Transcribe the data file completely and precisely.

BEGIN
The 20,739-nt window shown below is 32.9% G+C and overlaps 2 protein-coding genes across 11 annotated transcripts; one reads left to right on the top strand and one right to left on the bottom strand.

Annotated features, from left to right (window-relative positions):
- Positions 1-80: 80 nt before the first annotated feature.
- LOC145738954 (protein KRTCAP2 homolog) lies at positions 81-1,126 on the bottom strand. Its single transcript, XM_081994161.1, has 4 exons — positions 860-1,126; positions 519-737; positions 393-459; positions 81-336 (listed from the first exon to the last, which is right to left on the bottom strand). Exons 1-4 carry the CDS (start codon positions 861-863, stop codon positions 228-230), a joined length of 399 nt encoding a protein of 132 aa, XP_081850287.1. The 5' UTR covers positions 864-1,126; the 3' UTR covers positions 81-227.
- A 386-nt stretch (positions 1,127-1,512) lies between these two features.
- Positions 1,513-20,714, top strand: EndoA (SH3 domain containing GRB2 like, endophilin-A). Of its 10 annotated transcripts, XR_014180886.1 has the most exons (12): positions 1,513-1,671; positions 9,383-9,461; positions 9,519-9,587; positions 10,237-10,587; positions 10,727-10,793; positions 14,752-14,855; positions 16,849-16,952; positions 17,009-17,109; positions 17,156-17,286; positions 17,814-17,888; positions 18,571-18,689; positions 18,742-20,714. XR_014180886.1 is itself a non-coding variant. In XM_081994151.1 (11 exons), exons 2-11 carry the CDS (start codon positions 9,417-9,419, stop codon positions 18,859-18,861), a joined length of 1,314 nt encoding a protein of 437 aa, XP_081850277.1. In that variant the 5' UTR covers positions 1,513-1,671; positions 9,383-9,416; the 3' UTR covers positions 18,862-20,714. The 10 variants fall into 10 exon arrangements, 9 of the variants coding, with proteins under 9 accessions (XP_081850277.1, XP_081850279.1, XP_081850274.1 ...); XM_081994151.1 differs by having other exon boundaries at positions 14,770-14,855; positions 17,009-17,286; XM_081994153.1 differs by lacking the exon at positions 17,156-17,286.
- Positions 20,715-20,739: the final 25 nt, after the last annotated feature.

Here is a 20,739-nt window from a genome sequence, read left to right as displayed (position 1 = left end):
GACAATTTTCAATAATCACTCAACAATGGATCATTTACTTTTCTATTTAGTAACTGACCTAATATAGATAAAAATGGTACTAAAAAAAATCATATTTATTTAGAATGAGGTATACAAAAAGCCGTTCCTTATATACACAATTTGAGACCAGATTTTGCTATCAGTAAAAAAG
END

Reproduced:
The 20,739-nt window shown below is 32.9% G+C and overlaps 2 protein-coding genes across 11 annotated transcripts; one reads left to right on the top strand and one right to left on the bottom strand.

Annotated features, from left to right (window-relative positions):
- Positions 1-80: 80 nt before the first annotated feature.
- LOC145738954 (protein KRTCAP2 homolog) lies at positions 81-1,126 on the bottom strand. Its single transcript, XM_081994161.1, has 4 exons — positions 860-1,126; positions 519-737; positions 393-459; positions 81-336 (listed from the first exon to the last, which is right to left on the bottom strand). Exons 1-4 carry the CDS (start codon positions 861-863, stop codon positions 228-230), a joined length of 399 nt encoding a protein of 132 aa, XP_081850287.1. The 5' UTR covers positions 864-1,126; the 3' UTR covers positions 81-227.
- A 386-nt stretch (positions 1,127-1,512) lies between these two features.
- Positions 1,513-20,714, top strand: EndoA (SH3 domain containing GRB2 like, endophilin-A). Of its 10 annotated transcripts, XR_014180886.1 has the most exons (12): positions 1,513-1,671; positions 9,383-9,461; positions 9,519-9,587; positions 10,237-10,587; positions 10,727-10,793; positions 14,752-14,855; positions 16,849-16,952; positions 17,009-17,109; positions 17,156-17,286; positions 17,814-17,888; positions 18,571-18,689; positions 18,742-20,714. XR_014180886.1 is itself a non-coding variant. In XM_081994151.1 (11 exons), exons 2-11 carry the CDS (start codon positions 9,417-9,419, stop codon positions 18,859-18,861), a joined length of 1,314 nt encoding a protein of 437 aa, XP_081850277.1. In that variant the 5' UTR covers positions 1,513-1,671; positions 9,383-9,416; the 3' UTR covers positions 18,862-20,714. The 10 variants fall into 10 exon arrangements, 9 of the variants coding, with proteins under 9 accessions (XP_081850277.1, XP_081850279.1, XP_081850274.1 ...); XM_081994151.1 differs by having other exon boundaries at positions 14,770-14,855; positions 17,009-17,286; XM_081994153.1 differs by lacking the exon at positions 17,156-17,286.
- Positions 20,715-20,739: the final 25 nt, after the last annotated feature.

Here is a 20,739-nt window from a genome sequence, read left to right as displayed (position 1 = left end):
GACAATTTTCAATAATCACTCAACAATGGATCATTTACTTTTCTATTTAGTAACTGACCTAATATAGATAAAAATGGTACTAAAAAAAATCATATTTATTTAGAATGAGGTATACAAAAAGCCGTTCCTTATATACACAATTTGAGACCAGATTTTGCTATCAGTAAAAAAG